For the past several months, U.S. refineries have been producing more distillate than demand warrants, resulting in a glut of distillate fuels, especially ultra-low-sulfur diesel and jet fuel. The disconnect between supply and demand has been particularly stark in the Gulf Coast region, where just a couple of weeks ago distillate stocks sat 39% above their 10-year average after coming perilously close to tank tops in August. The culprit, of course, is COVID-19, or more specifically the effects of the pandemic on air travel and the broader economy. Demand for motor gasoline rebounded more quickly than demand for ULSD and jet fuel, and refineries churned out more gasoline to keep up, but that results in more distillate too. Now, finally, there are signs that distillate stocks may be easing back down. Today, we discuss the build-up in ULSD and jet fuel stockpiles, the ways they might revert to the norm, and the potential for storing distillate now and selling it at a higher price later.
This blog is based on research from Morningstar Commodities. A copy of the original report is available here.
The collapse in crude oil prices earlier this year and COVID-19’s negative effects on demand for refined products put an unprecedented squeeze on U.S. refiners — a topic we first discussed back in March in Strange Brew. The net result was a miserable second quarter for the refining sector. As we said in Where Are You Going, not only did refiners produce less diesel, motor gasoline, and jet fuel in the April-through-June period than any quarter in recent memory, their refining margins were sharply lower than the historical range — a one-two punch that hit their bottom lines hard.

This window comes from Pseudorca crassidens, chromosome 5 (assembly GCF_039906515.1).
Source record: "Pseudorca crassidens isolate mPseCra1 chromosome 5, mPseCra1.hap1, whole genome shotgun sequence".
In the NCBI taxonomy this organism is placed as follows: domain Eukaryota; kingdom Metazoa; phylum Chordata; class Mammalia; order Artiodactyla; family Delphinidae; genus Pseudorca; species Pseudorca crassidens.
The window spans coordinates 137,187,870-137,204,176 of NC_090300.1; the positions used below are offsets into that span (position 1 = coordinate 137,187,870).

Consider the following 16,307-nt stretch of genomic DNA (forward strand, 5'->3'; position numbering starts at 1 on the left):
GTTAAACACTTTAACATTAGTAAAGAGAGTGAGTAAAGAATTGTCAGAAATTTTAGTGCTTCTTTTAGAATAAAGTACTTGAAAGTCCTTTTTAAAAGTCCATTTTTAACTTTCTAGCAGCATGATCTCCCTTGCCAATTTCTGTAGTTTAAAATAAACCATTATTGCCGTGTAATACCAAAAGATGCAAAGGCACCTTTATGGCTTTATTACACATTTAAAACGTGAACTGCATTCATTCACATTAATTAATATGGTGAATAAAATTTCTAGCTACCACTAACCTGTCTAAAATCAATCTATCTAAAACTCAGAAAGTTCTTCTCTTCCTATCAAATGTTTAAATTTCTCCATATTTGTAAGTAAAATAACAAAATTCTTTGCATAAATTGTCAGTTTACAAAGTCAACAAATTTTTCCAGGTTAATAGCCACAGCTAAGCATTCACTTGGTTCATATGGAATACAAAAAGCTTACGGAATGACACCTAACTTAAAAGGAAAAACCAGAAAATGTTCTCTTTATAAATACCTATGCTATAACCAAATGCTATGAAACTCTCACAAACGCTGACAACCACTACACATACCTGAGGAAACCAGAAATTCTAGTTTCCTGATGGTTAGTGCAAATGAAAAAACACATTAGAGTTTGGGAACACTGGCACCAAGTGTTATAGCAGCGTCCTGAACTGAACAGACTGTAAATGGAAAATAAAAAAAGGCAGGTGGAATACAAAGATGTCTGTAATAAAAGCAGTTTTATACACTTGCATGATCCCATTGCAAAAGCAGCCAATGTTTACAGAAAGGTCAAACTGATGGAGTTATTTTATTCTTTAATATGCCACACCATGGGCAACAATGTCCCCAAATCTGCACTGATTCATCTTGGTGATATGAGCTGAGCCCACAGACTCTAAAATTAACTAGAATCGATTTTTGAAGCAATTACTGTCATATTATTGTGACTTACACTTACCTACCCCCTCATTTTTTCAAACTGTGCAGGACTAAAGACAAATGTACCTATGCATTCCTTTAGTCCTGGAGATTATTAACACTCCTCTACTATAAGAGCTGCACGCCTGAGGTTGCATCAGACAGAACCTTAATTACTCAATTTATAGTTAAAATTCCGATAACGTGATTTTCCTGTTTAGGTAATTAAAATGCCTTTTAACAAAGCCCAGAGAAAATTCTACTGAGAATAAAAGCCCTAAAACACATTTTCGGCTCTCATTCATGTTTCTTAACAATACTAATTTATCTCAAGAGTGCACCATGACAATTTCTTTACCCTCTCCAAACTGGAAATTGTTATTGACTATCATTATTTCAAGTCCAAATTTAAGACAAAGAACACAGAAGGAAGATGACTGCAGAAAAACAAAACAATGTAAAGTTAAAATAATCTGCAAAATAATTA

Refiners’ troubles didn’t end there. Persistently high distillate inventories this year are compounding refiners' woes by weighing on product prices and constraining processing levels. Total U.S. distillate stocks have been at or near record territory since April, according to weekly data from the Energy Information Administration (EIA), and only dropped below their seasonal 10-year high at the end of September. Total inventory of 172 MMbbl on October 2 was 44 MMbbl higher than this time last year, but down about 1 MMbbl per week from a peak of 180 MMbbl in early August. The 172 MMbbl in storage represented 48 days of supply based on implied demand of 3.6 MMb/d. Total U.S. working storage capacity for distillates is 218 MMbbl, according to an EIA survey from March 31, 2020, meaning that storage was 79% full as of October 2.
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